I've noticed a lot of comments from the above "airborne fire hydrant" article acting as if The SF Bay Guardian is demanding to put this Limo company out of business. The SF Bay Guardian is a newspaper, a journalistic entity, which does not have any "personal concern" of this case or any others. They are suppose to be neutral in all they report about. It is not the Guardian that would be "demanding" the town car service be put out of business, or even that Uber is liable, it would be our system that is the ultimate judge of this case.

After carefully reading this article it is very unclear what will happen. Of course, it is a horrible accident/experience for Fahrbach to have endure and someone needs to compensate her greatly for her physical and emotional injuries, after all, the evidence shown leads to the fact that she was an innocent bystander in all of this! We have yet to see how Uber will respond.

As far as who is to blame, like I said, the system will have to determine that. I can tell you one thing, from my experience and research in following the SF Cab and LA Cab companies VS the Ride Sharing companies, if this was a San Francisco Cab company in the midst of this and not an Uber driver, they would of been all over it, in fact one or two companies actually have investigators who would of been down there on site, probably within an hour of this accident, to not only report on the accident and damage (and of course to help determine cause and who is at fault), but to also see how they could help their customer and anyone who might have been injured in the accident. I have witness this and also have spoken to several cab drivers who have given me statements confirming this type of positive behavior.

As much as a company like Uber may be more "creative" and technology smart these types of problems, early on, show they may not be too business saavy (I'd like to meet their investors sometime - I've got some great swamp land in the middle of the California desert to sell them) considering their business model maybe has too many holes in it (Ya think?!), what they do next will play a big role in how successful (or not) they become. Only time will tell.

As far as the public goes, if the economy doesn't get any better Cab companies will have to get pretty creative as well to give customers more for less (which some of the cabbies I've met are doing that already through advertising and promotional marketing). How much more they give and how much less they can deliver it for is yet to be determined, but if its convenient, one way or another, that is one thing that their customers will surely want to hail down!

Nolan A
Event City
Internet Organization Technology

Posted by Nolan A on Aug. 10, 2013 @ 1:09 pm

Why do you all keep calling these new companies "ride-sharing"? Dont you know what ride-sharing is? Uber, Lyft, etc., have nothing to do with ride-sharing. They are "for-hire vehicles", the same as taxis, limos and town cars.

Posted by tagletigre on Aug. 10, 2013 @ 2:15 pm

Uber Lyft , et. al. are giving the cyber world a bad name with their scams.

They ar no more a "ride share" than a Yellow Cab is. (The driver and his affilaition
are not sharing, any more than Yellow..

They are a "Fore Hire" transport company that provides no insurance to protect the passenger or the public or the City's hydrants, etc... Their drivers are not tested, etc.


That the Mayor stands on the City Hall steps...defending a total disgrace.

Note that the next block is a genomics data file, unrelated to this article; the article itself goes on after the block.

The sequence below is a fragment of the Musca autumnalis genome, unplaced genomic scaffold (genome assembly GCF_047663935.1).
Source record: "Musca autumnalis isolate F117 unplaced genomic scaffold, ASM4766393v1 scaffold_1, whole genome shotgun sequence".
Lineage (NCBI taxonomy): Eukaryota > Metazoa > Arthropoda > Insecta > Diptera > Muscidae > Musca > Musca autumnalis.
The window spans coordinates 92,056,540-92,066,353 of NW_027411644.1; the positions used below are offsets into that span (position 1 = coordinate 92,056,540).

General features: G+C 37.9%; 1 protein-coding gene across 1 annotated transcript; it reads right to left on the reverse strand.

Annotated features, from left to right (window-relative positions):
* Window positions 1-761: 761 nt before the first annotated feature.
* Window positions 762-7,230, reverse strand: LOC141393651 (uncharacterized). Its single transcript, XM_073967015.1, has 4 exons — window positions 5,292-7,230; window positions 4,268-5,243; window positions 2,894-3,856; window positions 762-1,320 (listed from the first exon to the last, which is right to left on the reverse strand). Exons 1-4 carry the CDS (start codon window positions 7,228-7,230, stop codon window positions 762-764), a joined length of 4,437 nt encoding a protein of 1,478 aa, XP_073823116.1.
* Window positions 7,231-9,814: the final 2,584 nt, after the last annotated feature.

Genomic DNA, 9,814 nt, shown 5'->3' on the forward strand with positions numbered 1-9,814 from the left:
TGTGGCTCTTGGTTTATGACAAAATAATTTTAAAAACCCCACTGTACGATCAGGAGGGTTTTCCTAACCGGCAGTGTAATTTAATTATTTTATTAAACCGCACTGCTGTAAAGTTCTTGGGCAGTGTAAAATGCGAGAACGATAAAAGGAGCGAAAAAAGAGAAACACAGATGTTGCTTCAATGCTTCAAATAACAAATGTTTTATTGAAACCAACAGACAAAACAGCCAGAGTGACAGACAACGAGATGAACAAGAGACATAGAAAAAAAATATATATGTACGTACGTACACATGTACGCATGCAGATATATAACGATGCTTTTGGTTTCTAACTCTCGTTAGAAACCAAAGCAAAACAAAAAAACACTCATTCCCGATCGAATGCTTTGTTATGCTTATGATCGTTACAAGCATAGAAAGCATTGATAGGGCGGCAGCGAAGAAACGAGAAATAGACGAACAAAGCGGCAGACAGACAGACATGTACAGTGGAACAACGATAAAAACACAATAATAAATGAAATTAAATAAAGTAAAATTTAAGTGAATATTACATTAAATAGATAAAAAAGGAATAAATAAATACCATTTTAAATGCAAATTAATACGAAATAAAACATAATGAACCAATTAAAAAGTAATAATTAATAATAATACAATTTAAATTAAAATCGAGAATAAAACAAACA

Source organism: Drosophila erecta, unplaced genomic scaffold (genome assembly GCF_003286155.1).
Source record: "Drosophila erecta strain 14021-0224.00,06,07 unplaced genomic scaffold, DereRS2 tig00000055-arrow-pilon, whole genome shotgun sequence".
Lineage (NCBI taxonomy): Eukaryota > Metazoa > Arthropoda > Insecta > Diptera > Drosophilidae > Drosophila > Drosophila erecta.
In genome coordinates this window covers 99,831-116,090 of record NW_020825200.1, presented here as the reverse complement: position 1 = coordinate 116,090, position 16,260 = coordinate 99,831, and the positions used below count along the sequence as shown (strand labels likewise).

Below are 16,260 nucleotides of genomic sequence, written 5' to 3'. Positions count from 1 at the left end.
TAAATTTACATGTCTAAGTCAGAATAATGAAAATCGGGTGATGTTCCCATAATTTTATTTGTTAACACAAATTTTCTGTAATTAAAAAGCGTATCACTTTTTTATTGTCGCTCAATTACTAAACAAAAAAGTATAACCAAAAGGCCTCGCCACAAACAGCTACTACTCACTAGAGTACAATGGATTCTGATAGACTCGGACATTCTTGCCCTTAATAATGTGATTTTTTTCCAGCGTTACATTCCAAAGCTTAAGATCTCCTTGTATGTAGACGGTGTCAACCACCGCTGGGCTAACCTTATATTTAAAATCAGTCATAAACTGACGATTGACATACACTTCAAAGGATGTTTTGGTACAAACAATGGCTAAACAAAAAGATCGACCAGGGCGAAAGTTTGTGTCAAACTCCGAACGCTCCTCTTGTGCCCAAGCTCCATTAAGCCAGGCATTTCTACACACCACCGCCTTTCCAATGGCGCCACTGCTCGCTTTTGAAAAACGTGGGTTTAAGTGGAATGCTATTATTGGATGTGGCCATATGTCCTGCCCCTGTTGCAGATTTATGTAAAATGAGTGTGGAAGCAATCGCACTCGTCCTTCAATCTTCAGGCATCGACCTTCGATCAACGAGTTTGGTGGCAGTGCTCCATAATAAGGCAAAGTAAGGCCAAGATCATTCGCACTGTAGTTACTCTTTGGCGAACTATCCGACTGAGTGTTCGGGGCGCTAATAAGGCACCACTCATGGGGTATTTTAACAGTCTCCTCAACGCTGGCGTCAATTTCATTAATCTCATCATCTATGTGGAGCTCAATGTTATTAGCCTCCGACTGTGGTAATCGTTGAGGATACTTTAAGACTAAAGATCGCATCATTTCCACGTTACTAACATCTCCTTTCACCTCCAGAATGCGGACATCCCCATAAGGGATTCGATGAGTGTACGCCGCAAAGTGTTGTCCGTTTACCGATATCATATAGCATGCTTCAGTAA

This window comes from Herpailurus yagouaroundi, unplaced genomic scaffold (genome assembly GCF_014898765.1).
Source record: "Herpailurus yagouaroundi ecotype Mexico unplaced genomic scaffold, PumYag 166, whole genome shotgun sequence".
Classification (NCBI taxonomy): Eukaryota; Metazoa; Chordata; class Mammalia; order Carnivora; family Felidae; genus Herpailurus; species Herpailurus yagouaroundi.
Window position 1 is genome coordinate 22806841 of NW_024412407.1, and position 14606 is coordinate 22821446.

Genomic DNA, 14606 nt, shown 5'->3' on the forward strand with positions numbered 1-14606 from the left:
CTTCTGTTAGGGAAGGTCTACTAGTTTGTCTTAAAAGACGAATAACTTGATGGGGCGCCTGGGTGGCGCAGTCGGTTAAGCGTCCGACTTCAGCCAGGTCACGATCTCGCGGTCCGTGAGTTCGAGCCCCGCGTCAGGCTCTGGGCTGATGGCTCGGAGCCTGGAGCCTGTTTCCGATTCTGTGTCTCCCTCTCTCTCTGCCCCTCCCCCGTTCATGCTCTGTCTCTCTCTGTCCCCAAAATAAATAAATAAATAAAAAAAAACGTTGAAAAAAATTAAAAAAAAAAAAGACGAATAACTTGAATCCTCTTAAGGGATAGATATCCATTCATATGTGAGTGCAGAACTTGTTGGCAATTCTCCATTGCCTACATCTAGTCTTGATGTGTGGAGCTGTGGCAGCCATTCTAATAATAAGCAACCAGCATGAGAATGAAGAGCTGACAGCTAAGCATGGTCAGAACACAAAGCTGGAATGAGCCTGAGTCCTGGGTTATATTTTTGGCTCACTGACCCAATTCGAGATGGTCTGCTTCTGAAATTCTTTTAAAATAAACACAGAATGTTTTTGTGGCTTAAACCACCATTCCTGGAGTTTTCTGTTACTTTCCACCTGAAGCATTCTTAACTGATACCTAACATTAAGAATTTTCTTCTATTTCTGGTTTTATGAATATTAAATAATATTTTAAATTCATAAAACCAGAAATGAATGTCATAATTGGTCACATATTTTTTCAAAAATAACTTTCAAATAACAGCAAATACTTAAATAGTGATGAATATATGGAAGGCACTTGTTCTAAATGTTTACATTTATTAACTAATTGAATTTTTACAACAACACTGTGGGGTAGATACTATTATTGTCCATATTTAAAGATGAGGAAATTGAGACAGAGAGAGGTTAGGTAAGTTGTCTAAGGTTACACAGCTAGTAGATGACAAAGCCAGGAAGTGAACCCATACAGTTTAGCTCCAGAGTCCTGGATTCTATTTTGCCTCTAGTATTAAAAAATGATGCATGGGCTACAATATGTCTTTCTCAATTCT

(Whatever could be behind that??? hmmm? )...

That Uber & Slide Car can bamboozle Sacramento and S.F. shows that they know
how to "grease the wheels", I grant them that....

..but : their "slam sandwich" goes down like a "Vaseling Sandwich.."...

The media is stupid to use the b.s. terms like "ride share".. (doesn't that sound so "green and groovy".!

The moral: Get yourself a pink mustache, and be a "RideShare",too, until the stuff hits the fan and the hydrant.

Posted by jack barry on Aug. 10, 2013 @ 2:17 pm

All this "ride-sharing" (sic) is nothing new, any more than the "gypsy cabs" that have always been around. Uber et al are cars that "ply for hire" as the regulations say. The fact that you contact the driver on an iPhone instead of an old celphone or a landline, changes nothing. The fact that you use an app instead of going thru the dispatcher, or asking the doorman to whistle, or just standing on the corner looking like you need a cab, changes nothing. All of them are picking up hitchhikers for money. That's it.
Now, you can either have a regulated system, with protections and expectations for the customer and the industry, or you can have a deregulated system which means it's every man for himself. Most of you have probably never lived in a city with an unregulated transit system, unless you've traveled to someplace like Calcutta perhaps.

Posted by tagletigre on Aug. 10, 2013 @ 2:47 pm


You know, the American way?

Posted by Guest on Aug. 10, 2013 @ 9:23 pm

You're talking about having licensed, insured, regulated businesses competing against some fly-by-night operation. The latter may be more nimble because they don't have to deal with the costs of legitimacy. But that doesn't serve the consumer in the long run, especially if it squeezes out the legitimate business.

Posted by Greg on Aug. 10, 2013 @ 10:07 pm

If I want a ride to the airport, then I don;t ask the driver about a nebulous term like legitimacy. I ask about the price, the time, the type of vehicle and other relevant factors like that.

I don't ask him whether he spends half his day at city hall filling out forms in triplicate and paying off a bunch of corrupt officials there.

I've used regular cabs, car services and private cabs, and they have all worked fine for me, so it comes down to price, comfort and convenience.